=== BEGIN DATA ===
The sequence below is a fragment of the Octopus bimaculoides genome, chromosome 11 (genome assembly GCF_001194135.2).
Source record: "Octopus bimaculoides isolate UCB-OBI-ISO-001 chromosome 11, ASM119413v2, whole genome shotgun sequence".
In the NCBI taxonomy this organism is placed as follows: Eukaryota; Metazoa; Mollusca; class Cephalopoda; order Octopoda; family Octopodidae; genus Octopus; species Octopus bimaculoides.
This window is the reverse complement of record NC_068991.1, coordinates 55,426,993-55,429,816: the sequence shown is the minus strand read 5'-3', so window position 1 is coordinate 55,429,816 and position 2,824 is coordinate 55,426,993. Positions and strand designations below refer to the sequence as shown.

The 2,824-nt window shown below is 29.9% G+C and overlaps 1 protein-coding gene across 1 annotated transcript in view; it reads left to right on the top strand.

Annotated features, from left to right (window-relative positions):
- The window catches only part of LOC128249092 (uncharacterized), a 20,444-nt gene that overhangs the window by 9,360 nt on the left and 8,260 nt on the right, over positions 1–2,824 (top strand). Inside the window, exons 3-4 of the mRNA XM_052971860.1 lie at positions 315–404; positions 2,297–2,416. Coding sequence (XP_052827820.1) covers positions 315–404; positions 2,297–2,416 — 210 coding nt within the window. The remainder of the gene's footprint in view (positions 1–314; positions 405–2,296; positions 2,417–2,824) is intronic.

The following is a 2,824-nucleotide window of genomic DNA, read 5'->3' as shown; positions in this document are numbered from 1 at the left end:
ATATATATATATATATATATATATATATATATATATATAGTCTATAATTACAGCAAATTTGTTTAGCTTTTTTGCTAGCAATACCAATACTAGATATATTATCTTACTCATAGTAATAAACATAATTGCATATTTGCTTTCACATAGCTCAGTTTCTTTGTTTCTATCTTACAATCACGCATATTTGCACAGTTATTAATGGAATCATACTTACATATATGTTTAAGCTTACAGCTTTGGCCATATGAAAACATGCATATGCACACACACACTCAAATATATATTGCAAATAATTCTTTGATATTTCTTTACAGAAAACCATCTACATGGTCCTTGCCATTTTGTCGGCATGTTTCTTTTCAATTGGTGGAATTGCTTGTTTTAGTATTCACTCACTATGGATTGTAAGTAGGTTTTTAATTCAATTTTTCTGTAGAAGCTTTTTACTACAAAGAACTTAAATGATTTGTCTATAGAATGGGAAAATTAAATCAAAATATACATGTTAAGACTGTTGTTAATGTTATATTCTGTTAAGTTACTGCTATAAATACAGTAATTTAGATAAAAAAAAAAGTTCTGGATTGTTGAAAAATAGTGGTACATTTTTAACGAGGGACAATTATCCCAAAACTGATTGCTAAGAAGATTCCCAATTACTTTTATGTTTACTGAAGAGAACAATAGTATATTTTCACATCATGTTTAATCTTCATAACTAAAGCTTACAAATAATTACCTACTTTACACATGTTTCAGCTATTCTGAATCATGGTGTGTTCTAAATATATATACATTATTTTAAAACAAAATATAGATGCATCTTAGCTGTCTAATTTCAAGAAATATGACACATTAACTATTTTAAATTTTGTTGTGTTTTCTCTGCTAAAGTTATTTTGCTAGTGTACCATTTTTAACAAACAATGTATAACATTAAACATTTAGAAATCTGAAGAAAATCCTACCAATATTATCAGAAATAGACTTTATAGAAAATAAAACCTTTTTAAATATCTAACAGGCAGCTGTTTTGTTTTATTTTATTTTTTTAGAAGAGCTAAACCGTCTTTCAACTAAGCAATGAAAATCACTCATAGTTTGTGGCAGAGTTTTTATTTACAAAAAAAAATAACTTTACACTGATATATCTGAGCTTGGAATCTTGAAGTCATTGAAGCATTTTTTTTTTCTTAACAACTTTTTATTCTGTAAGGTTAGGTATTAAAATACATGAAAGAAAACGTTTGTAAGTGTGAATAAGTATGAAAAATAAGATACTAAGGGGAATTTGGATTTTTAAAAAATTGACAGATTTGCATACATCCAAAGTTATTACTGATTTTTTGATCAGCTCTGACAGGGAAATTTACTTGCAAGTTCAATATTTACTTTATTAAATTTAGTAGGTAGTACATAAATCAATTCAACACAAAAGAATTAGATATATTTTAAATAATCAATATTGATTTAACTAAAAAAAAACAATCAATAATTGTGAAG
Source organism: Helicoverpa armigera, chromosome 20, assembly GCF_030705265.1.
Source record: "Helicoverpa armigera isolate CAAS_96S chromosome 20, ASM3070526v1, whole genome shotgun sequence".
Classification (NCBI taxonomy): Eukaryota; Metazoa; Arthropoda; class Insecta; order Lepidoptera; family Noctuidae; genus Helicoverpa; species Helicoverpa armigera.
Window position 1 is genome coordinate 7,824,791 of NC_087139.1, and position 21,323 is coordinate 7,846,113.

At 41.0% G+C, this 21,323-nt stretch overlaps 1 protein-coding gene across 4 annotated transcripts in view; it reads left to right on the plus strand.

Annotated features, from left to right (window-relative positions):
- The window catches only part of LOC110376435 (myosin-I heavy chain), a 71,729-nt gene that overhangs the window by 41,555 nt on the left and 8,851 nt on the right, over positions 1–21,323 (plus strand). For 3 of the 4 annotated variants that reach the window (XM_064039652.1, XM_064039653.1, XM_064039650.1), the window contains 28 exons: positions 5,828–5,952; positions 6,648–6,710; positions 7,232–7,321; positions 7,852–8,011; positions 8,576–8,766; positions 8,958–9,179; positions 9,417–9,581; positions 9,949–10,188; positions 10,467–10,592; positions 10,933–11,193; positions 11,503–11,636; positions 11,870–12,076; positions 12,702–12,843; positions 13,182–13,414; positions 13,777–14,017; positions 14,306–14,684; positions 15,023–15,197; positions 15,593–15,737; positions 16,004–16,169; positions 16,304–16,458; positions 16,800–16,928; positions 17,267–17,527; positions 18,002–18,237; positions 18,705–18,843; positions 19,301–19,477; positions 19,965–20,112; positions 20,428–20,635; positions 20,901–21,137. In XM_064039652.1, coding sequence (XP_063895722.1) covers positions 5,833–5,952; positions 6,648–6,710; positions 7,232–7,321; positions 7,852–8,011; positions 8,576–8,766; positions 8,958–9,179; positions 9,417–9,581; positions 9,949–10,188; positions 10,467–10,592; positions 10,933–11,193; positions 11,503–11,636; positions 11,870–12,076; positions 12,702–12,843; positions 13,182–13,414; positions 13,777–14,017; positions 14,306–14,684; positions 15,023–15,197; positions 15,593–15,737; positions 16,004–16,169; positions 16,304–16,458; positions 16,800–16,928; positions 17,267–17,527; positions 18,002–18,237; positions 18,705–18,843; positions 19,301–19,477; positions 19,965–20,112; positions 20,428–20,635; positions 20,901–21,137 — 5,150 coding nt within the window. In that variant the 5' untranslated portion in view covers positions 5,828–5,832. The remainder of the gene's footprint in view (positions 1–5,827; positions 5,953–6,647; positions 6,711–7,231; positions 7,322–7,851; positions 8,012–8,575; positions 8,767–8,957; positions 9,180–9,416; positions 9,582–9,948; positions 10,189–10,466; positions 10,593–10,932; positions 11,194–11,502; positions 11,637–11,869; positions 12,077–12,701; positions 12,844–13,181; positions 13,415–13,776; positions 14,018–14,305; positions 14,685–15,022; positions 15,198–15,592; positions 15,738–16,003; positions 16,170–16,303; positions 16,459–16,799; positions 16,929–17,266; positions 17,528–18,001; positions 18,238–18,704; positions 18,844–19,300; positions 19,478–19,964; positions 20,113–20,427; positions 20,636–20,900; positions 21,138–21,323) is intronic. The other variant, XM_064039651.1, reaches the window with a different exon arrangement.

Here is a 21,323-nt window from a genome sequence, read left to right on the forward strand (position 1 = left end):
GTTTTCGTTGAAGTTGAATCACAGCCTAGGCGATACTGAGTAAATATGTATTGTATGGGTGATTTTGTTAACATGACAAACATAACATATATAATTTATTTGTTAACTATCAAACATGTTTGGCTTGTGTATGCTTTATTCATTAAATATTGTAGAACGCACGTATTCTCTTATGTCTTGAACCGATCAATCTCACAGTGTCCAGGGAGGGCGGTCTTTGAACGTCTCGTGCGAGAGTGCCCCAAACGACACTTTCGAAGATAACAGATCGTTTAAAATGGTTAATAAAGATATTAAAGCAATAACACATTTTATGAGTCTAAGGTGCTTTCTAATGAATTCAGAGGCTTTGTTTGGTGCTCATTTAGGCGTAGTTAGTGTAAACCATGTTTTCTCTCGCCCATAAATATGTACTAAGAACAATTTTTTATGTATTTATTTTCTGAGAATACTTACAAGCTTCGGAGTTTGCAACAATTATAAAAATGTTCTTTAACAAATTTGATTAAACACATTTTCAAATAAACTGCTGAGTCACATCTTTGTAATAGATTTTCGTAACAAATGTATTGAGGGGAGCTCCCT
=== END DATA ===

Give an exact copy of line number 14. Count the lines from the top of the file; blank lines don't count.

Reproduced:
At 41.0% G+C, this 21,323-nt stretch overlaps 1 protein-coding gene across 4 annotated transcripts in view; it reads left to right on the plus strand.